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Whole Foods makes risky bet that Square can scale upBy
Whole Foods’ new deal with Square shows how mobile point-of-sale technology is increasingly moving forward for retailers, but the grocer still has a number of obstacles to overcome, including wide integration and educating consumers on mobile payments.
Whole Foods is the second major retailer to partner with Square in rolling out in-store mobile payments, after Starbucks’ deal in 2012. However, as Square looks to partner more with bigger retailers, the company will also need to develop more comprehensive, full-scale offerings to attract more retailers and brands going forward.
“Square and Whole Foods have a number of brand synergies, so the deal certainly makes sense from that standpoint,” said Jordan McKee, analyst for Yankee Group, Boston.
“However, from a pure solution standpoint I am surprised Whole Foods chose Square as their partner,” he said.
“Square certainly has an elegant solution, but it is not nearly as robust as those offered by vendors like Revel Systems and ShopKeep. It’s also interesting to note that while Starbucks partnered with Square in 2012, they have yet to deploy Square Stand terminals. I have a feeling Starbucks realized early on that Square Stand is not an enterprise-grade solution.”
Mr. McKee is not affiliated with Whole Foods. He commented based on his expertise on the subject.
Whole Foods declined to comment for this article.
Whole Foods’ new Square partnership fits into a bigger mobile payment and wallet strategy that the grocery chain has quietly been building up.
In addition to Square, Whole Foods has also tested Google Wallet and Isis for mobile payments.
The high-end grocery chain has also rolled out some mobile coupon initiatives.
In May 2012, the retailer rolled out a couponing app called Make Change, Not Waste that let consumers virtually clip coupons from brands including Organic Valley, Stonyfield and Nature’s Path. The app was part of Whole Foods’ Whole Planet Foundation nonprofit organization (see story).
Whole Foods stores are typically broken up into different sections that specialize in specific types of cuisine including pizza, coffee and sandwich stations.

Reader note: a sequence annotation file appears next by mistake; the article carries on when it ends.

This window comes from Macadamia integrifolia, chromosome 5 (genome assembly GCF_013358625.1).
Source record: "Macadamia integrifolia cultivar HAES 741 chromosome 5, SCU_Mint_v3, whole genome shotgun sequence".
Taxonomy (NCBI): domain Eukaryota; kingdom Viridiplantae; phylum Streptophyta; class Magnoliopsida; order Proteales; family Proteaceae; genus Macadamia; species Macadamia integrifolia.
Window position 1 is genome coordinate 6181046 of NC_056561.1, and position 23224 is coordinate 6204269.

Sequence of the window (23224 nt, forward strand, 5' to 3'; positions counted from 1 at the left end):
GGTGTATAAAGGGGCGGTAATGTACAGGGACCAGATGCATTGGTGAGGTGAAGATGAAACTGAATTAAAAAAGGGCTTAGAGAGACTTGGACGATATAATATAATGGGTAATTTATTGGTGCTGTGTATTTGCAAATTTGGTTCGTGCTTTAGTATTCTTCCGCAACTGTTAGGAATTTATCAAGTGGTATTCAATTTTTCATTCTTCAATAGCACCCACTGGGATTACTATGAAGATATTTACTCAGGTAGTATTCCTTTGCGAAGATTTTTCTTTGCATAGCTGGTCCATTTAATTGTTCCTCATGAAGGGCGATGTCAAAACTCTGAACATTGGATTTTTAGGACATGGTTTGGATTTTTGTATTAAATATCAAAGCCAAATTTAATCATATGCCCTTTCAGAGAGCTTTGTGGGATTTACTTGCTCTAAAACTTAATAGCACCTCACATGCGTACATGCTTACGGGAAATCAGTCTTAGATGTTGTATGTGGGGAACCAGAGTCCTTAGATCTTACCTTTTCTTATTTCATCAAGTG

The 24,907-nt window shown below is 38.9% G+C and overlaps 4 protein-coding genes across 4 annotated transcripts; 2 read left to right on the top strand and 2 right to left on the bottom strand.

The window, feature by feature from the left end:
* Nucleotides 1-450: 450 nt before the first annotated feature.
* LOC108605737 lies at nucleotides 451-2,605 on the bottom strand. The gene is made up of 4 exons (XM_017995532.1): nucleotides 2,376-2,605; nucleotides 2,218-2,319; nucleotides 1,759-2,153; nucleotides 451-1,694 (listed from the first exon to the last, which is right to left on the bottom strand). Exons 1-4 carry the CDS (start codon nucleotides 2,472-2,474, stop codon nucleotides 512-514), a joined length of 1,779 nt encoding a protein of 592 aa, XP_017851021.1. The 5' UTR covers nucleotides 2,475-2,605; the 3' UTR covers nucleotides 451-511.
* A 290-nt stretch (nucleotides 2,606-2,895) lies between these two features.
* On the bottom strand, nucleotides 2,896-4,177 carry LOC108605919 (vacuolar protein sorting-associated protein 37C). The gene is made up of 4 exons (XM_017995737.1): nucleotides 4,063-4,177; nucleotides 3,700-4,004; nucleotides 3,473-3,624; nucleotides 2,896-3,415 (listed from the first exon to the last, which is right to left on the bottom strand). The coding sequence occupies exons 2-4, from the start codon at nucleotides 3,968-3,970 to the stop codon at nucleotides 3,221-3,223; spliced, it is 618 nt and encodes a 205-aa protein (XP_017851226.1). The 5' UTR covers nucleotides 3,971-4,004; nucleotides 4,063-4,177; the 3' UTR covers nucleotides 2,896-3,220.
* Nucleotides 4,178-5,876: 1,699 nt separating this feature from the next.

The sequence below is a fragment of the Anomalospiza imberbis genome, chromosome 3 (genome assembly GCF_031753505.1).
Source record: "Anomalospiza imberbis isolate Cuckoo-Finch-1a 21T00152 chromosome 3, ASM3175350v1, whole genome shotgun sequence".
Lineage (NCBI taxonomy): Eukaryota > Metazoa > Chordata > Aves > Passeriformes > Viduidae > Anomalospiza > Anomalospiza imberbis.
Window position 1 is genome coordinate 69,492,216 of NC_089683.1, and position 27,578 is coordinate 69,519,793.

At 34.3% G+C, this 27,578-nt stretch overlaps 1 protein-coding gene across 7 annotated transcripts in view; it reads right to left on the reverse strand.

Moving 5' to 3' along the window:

The grocery store has rolled out Square’s technology around these areas so that consumers have more checkout options and do not have to wait in a long, singular line.
Seven locations in four cities — Austin, New York, Florida and San Francisco — are using Square Stand, which is an iPad that lets employees swipe credit cards through.
The grocer is also leveraging the consumer-facing application Square Wallet.
Square Wallet is an iOS app that consumers can use to check-in at a store. To use the app, consumers must enter credit card information to pay for in-store purchases.
Once a consumer verifies that they are in a particular store, their name and picture is pulled into Square Stand for employees to recognize shoppers.
Square Wallet users then simply tell an employee at the point-of-sale their name, and their bill is automatically deducted from the account that is tied to the app.
Additionally, several Whole Foods stores will test other types of Square’s technology as a lab.
Mobile POS tries to scale
As Square looks to build up its business, the company is looking to shift some of its initial focus on smaller mom-and-pop merchants to bigger retailers, who are steadily becoming more interested in rolling out mobile point-of-sale technology to improve the in-store experience.
Most notably, Starbucks was the first retailer to strike a deal with Square in 2012 that lets consumers pay for items through the Square Wallet app.
However, Starbucks also already had a successful mobile payment app that employees knew how to work by the time that the Square rolled out.
It has also been reported by several news organizations that the experience using Square Wallet is not as smooth as the payment process through Starbucks’ mobile app.
Whole Foods does not have its own branded payment app and attracts a different group of shoppers than Starbucks’ daily shoppers.
At least initially, Whole Foods is focusing more on speeding up the in-store checkout versus integrating loyalty and rewards into mobile payments.
Similar to Starbucks though, the retailer also has the opportunity to take mobile payments a step further with loyalty tie-ins for a segment of shoppers who are willing to pay slightly more than other grocery stores because of the quality of the brand’s products.
However, integration is likely to be one of Whole Foods’ biggest challenges going forward.
“Whole Foods has lots of software assets and they all need to work together,” said Rick Oglesby, senior analyst at Aite Group, Boston.
“It helps build Square’s brand at the same time by giving it more exposure, which enhances Square’s competitive position,” he said.
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